I was diagnosed with an aggressive form of multiple sclerosis (MS) in 1984. In the early 1990s a Canadian woman with ALS tried to introduce to Canada a thin edge of a deadly wedge of physician assisted suicide.
Sue Rodriguez was an active campaigner from her wheelchair. “Whose body is this anyway?!” she said. I remember her saying that she wanted the option of having assistance in her suicide … and by extension, for people with incurable illnesses and serious disabilities.
The Canadian media jumped on the hearse bandwagon and pushed for the nation’s law against assisted suicide to be struck down, under the guise of news. Columnists decried the cruelty of a law that prohibits assisted suicide for those who can’t do the deed by their own hand due to disability.
Some media boneheads even went so far as to say if able-bodied people had a right to commit suicide, why not the disabled? Huh? Just because there was no law against suicide did not mean there was a right to suicide.
I remember thinking to myself “Sue Rodriguez does not speak for me!” — and so I decided to write a one page letter to Canada’s Justice Minister. It was the early 1990s when people still wrote letters and mailed them. Remember that? My one page letter turned into an 18 page position paper.
Canada’s Parliament asked that a Senate committee be struck to study the issue of legalizing assisted suicide. They invited me to appear before them. I did and pleaded with the senators not to recommend legalizing assisted suicide for people like me. Happily the Senate did later issue a report recommending against assisted suicide because the nation was not ready.*
That began more than 20 years speaking across North America against assisted suicide and for creating environments of support, welcome and inclusion for people with serious diseases and disabilities.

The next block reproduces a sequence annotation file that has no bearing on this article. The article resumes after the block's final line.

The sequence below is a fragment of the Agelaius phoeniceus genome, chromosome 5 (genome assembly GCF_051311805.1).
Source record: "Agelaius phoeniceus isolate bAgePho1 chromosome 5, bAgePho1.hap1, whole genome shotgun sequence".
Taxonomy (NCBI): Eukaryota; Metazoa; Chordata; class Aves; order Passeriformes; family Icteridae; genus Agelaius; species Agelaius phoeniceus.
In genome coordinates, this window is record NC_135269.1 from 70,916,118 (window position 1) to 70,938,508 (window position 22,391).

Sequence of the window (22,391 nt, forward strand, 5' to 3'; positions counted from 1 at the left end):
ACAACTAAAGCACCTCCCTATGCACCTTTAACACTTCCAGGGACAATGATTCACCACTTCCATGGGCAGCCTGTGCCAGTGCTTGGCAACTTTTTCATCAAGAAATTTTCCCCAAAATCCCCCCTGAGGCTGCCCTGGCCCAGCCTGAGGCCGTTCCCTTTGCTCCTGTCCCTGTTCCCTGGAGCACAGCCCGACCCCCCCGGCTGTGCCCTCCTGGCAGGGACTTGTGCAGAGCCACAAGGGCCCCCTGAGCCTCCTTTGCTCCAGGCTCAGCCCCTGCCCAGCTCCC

I have been espousing Christian outreach to counter despair and defeat that leads people to give up on life — the incurably ill and disabled are indispensable members of their communities. We need to lift them up even if they want to be put down.
This is counter to Canada’s 21st Century death affirming culture. Self-described “progressives” advocate the freedom to choose abortion for unwanted preborn children. They espouse assisted suicide for suicidal sick and disabled people but suicide prevention for the healthy an able-bodied.
Apparently that’s “progressive”. I call it regressive, going back to previous barbaric dark ages when the weakest and most vulnerable were killed.
And so Christians are clearly in a minority, swimming against the current of prevalent thought. We espouse the sanctity of every human life while Canadian officialdom espouses the choice to kill one’s self or our unwanted unborn children.
Let me remind you that throughout history Christians have been at odds with the world in which they lived and were persecuted to the point of death. If the world hated Christ, we should expect to be hated too. Our real citizenship is not here.
Stand up for the kingdom of heaven and God’s love for every human being. Witness to the salvation of Jesus Christ. Let your candle of faith and action be a light in the darkness.
* The coarsening of Canada’s collective conscience to accept medical killing of the disabled and incurable ill would take another 20 years. Medical assisted suicide was legalized in Canada in June 2016.